The two primary pitfalls to avoid are (a) providing information to anyone not considered a “person with an interest” (California statute), and (b) providing positive information without disclosing significant negative information (California case law).
- A “person with an interest” is defined as someone who is in good faith considering hiring your employee, or is from a licensing agency. You should never give out information if you have reason to believe that the person is not who they say they are or if they are merely curious about an employee.
- Recent California case law has held employers liable for providing positive feedback to a future employer, while withholding significant negative information. The most extreme example was that of a school that provided positive reviews of a vice principal to a prospective employer, but failed to disclose that the vice principal had molested a child. Other examples that would clearly apply include acts of violence, stealing, and dishonesty. If you have an employee or former employee with a record of one or more negative acts, the best practice is to discuss with Employee & Labor Relations before communicating anything to the reference checker.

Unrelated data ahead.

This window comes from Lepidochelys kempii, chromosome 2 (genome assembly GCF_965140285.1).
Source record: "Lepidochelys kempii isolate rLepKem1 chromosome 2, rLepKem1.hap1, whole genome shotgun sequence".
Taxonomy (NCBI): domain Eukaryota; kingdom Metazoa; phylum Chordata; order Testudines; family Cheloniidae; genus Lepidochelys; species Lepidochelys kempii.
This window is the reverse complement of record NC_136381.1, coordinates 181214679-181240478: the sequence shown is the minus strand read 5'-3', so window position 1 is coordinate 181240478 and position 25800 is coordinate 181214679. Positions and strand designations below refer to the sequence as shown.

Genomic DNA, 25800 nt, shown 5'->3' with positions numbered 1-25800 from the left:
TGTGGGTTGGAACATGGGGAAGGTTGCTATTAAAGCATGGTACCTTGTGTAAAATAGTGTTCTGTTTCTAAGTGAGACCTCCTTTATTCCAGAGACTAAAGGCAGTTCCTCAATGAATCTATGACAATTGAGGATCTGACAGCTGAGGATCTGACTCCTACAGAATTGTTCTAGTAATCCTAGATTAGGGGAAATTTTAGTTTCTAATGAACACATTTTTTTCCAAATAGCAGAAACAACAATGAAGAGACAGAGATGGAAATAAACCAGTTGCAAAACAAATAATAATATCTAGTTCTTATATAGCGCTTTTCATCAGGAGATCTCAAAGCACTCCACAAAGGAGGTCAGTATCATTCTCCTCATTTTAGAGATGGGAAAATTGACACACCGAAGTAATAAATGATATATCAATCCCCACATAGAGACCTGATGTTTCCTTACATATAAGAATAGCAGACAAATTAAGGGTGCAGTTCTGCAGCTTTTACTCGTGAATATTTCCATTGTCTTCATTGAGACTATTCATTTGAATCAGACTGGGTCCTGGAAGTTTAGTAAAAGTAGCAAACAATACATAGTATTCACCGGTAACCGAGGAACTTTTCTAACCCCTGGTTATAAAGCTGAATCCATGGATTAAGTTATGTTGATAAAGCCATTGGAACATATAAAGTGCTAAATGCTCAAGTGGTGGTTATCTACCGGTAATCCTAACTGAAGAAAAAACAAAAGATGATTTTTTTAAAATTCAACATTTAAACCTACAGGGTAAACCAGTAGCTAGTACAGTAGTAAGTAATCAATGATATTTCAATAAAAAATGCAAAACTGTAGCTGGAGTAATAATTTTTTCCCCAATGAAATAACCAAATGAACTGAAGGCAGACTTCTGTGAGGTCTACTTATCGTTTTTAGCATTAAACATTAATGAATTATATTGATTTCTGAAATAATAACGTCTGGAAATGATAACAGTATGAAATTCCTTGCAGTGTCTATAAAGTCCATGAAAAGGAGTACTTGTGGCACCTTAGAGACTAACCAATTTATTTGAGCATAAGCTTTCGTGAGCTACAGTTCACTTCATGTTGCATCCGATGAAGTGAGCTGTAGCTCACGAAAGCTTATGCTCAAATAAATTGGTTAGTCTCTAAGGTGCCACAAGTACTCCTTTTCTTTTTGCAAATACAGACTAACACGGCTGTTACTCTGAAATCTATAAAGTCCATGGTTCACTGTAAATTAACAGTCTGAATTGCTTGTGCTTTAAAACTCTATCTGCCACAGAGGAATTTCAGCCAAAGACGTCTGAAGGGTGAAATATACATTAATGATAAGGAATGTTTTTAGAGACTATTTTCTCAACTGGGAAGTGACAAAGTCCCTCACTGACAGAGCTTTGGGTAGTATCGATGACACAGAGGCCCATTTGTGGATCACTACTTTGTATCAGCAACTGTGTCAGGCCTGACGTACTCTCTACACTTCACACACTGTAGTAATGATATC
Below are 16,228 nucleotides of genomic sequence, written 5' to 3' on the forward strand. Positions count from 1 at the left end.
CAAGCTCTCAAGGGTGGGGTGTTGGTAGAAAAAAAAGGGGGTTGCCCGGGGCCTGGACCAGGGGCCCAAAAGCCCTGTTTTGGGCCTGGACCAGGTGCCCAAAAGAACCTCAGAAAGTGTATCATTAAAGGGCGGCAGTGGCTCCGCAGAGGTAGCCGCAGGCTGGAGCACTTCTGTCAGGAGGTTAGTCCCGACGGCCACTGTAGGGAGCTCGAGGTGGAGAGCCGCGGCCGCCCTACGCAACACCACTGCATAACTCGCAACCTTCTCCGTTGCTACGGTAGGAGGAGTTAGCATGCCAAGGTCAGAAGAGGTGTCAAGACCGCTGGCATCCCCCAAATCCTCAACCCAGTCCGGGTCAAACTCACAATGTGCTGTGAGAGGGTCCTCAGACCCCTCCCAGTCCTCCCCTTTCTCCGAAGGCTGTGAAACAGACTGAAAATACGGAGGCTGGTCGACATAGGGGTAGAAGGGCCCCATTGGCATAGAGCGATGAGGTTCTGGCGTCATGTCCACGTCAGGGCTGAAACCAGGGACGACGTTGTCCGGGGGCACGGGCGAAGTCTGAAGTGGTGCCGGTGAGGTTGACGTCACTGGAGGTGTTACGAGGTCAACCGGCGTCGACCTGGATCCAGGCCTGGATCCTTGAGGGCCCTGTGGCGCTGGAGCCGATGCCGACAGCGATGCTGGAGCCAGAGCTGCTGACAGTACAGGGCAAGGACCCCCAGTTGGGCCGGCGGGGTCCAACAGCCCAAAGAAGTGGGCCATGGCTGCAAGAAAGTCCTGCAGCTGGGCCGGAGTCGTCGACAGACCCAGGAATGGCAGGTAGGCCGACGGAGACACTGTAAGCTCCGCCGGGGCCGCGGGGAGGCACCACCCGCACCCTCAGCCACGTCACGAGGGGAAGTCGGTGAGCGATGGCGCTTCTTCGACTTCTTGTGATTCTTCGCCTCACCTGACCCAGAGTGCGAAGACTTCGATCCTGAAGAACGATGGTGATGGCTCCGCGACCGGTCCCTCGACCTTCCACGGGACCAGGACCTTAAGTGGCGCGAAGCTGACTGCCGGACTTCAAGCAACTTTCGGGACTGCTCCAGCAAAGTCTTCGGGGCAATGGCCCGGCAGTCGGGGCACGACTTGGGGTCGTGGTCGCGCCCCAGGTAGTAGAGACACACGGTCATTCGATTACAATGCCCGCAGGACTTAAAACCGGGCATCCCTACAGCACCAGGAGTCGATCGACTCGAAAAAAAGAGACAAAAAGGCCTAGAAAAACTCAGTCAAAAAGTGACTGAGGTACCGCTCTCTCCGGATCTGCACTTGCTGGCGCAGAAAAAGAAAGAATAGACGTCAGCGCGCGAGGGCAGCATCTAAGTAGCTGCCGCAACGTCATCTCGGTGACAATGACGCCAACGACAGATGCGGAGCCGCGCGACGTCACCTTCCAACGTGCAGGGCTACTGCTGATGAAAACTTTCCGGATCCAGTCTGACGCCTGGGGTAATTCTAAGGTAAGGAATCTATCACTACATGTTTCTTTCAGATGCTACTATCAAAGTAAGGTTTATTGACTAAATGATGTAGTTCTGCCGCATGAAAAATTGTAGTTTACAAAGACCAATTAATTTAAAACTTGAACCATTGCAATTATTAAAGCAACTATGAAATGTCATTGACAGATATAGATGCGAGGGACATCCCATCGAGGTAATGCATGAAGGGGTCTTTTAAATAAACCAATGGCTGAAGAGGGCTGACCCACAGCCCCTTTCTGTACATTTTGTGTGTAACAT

While violence, physical abuse, and stealing are clear examples of significant negative acts, managers and supervisors will need to use their judgment as to whether lesser acts meet this test. For example, you are not obligated to disclose a singular incident in which an employee was dishonest in explaining why he was 10 minutes late for work one day; but you would need to disclose that a person was dishonest in falsifying records that resulted in a family friend receiving preferential treatment over other clients.
Since this is an area that is likely to expose you to the most liability, we advise you to contact Employee & Labor Relations prior to providing reference information anytime it involves an employee or former employee who was terminated for cause, resigned in lieu of dismissal, or was subjected to the equivalent of a suspension as a result of wrongful conduct. Employee & Labor Relations can assist you in providing your response based on that employee’s specific circumstances.